Eugene’s sister, Nathalie, had five children. One had died in 1825 at the age of 12, the other in 1829 at the age of 19 and now the third, Louis de Boisgelin had just died at the age of 27. The family was devastated, and their uncle, Eugene, was urged to take some healing time away with them in northern Italy. He and Father Jeancard (a former Oblate and now a diocesan priest in the diocese of Marseilles) spent two months away in Italy with the family.

The blow which just struck us has thrown, alas! too justifiably, my sister and my niece into a profound melancholy: this state would be dangerous for my niece if it were prolonged; it was therefore necessary to take them from here in order to distract them from their grief. My sister would have with difficulty decided to undertake a journey for which she conceals her own need, although she senses that her daughter can hardly do without it. This last consideration makes her overcome her aversion, but it was necessary for me to take part. I would have wished for all the world not to be reduced to this necessity; but I am not accustomed to listen to my aversions when it concerns the well-being of those who have a right to my affection and to my devotion.

Eugene de Mazenod’s Diary, 25 April 1842, EO XXI

That was his personal diary entry. To Father Tempier he wrote:

I undertook this trip only for reasons of charity and due affection for my sister and niece and nephew; far from anticipating the least pleasure therefrom. I had to force myself to undertake it… Nothing is more normal than the sacrifice I have made. The hope of restoring the health of such a charming child who is always so thin and feeble, as well as the desire to distract my sister from her profound sorrow are more than sufficient reasons to impose on a brother and uncle such as I greater sacrifices than the one I am gladly making. though it does cost me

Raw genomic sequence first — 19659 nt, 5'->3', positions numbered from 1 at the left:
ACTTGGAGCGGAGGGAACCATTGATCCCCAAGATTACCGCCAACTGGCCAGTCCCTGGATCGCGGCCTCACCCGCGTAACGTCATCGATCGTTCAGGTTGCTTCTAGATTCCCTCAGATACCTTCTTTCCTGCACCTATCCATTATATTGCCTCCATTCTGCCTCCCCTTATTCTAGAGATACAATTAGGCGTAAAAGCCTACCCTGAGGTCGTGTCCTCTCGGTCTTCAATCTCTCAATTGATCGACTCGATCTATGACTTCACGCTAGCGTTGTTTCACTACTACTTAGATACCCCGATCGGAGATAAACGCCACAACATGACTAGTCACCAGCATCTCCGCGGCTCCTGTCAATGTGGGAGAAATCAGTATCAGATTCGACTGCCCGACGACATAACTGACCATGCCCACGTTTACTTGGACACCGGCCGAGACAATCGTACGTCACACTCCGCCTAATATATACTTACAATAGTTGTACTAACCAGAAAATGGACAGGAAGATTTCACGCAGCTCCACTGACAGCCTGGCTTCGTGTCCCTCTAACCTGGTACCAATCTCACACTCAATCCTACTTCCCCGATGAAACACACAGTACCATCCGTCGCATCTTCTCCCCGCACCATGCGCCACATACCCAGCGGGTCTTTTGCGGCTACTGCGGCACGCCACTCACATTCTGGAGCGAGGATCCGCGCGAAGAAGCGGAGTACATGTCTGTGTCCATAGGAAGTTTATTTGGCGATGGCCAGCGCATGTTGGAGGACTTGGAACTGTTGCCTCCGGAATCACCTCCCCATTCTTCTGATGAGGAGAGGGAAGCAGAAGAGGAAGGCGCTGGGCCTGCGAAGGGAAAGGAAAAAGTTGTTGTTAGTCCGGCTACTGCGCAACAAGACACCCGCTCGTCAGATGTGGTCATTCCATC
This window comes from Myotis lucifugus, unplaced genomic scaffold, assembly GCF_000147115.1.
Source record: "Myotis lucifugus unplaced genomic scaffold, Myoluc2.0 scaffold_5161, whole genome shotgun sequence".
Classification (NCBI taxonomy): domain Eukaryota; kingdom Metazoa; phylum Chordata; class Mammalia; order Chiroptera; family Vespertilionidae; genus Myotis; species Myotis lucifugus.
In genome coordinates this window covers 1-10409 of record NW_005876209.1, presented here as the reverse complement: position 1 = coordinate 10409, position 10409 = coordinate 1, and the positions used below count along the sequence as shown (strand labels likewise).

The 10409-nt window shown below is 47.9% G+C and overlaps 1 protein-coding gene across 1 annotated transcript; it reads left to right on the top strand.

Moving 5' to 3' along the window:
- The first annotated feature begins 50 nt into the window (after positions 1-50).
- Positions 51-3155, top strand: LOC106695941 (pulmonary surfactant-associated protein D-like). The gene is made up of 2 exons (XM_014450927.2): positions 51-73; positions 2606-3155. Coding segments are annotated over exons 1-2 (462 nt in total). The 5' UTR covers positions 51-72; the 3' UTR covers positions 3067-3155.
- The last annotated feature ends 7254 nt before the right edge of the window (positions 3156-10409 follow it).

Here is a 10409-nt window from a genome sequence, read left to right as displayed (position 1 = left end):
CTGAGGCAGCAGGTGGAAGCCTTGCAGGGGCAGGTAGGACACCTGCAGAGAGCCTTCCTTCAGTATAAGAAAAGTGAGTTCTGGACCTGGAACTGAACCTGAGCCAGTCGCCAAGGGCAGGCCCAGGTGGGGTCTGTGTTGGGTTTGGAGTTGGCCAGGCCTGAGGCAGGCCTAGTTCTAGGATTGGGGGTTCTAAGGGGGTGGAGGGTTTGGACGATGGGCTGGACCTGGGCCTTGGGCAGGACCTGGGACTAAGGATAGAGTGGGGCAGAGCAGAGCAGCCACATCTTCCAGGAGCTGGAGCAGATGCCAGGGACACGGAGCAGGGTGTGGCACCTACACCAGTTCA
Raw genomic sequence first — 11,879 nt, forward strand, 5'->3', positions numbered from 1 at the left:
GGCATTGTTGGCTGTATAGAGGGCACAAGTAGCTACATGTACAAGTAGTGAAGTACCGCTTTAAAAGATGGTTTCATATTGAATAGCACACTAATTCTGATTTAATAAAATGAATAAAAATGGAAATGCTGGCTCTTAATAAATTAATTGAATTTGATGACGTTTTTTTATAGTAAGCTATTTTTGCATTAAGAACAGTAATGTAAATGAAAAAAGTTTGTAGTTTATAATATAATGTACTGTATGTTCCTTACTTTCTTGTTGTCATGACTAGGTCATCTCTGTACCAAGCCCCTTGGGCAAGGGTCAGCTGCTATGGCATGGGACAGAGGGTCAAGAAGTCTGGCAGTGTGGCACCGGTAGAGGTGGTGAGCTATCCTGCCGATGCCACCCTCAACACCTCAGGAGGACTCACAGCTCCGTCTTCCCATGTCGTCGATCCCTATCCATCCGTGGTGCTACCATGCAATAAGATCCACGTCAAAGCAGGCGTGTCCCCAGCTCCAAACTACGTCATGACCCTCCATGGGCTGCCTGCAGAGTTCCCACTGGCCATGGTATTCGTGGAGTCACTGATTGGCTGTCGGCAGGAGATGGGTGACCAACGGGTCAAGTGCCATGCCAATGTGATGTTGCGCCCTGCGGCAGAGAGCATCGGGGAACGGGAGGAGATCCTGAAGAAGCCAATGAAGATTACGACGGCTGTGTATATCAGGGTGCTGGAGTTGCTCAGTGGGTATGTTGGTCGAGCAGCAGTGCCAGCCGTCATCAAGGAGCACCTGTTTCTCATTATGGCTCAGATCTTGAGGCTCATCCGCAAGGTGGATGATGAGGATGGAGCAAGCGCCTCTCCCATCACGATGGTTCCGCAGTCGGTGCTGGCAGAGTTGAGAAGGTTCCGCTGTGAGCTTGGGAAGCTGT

Letter to Henri Tempier, 30 April 1842, EO IX n 762

Eugene used to insist that the Oblates reduce their attachment to their families, and yet he was so attached to his. Was it perhaps because he had suffered deeply being deprived of life with his family during all the years of his adolescence as an exile?

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  1. Eleanor Rabnett, Oblate Associate says:

    One might think that Eugene was making “much ado” about something that was quite normal for families and yet as Frank has suggested he had spent much time separated from his sister during his exile. He also had taken time as he founded his own family, the Congregation of the Missionary Oblates of Mary Immaculate and gave himself over to serving the Church and the poorest of the poor. A mighty and full-time job by any standards.

    He loved greatly and so did what he could for all in their times of need and struggle. And it meant sacrifice on his part which he recognized, accepted and carried. We have just come from hearing the parable of the Good Shepherd. How the shepherd left the strong sheep to go and search for the lost ones. I remember a painting I saw of the Good Shepherd – it was of a man on the side of a cliff, lying flat and reaching over to bring up a lost lamb.

    I think of the many opportunities offered to us during this pandemic to love and serve each other, no matter the cost. We see it in the heroic actions of many of our healthcare workers. And we see it in those who go to work early to restock shelves and to serve us; we see it with transit workers who drive the buses with little or no protection so that we might get to work and serve others, that we might be able to go and buy those needed groceries. We see it with friends who are at risk because of age and health who come and help someone who has moved to unpack their items and make a run for groceries at the end of a long day.

    A heart as big as the world! This is what Eugene modelled for us, with his sons and daughters, with the many poor, with the Church, and with his birth family.

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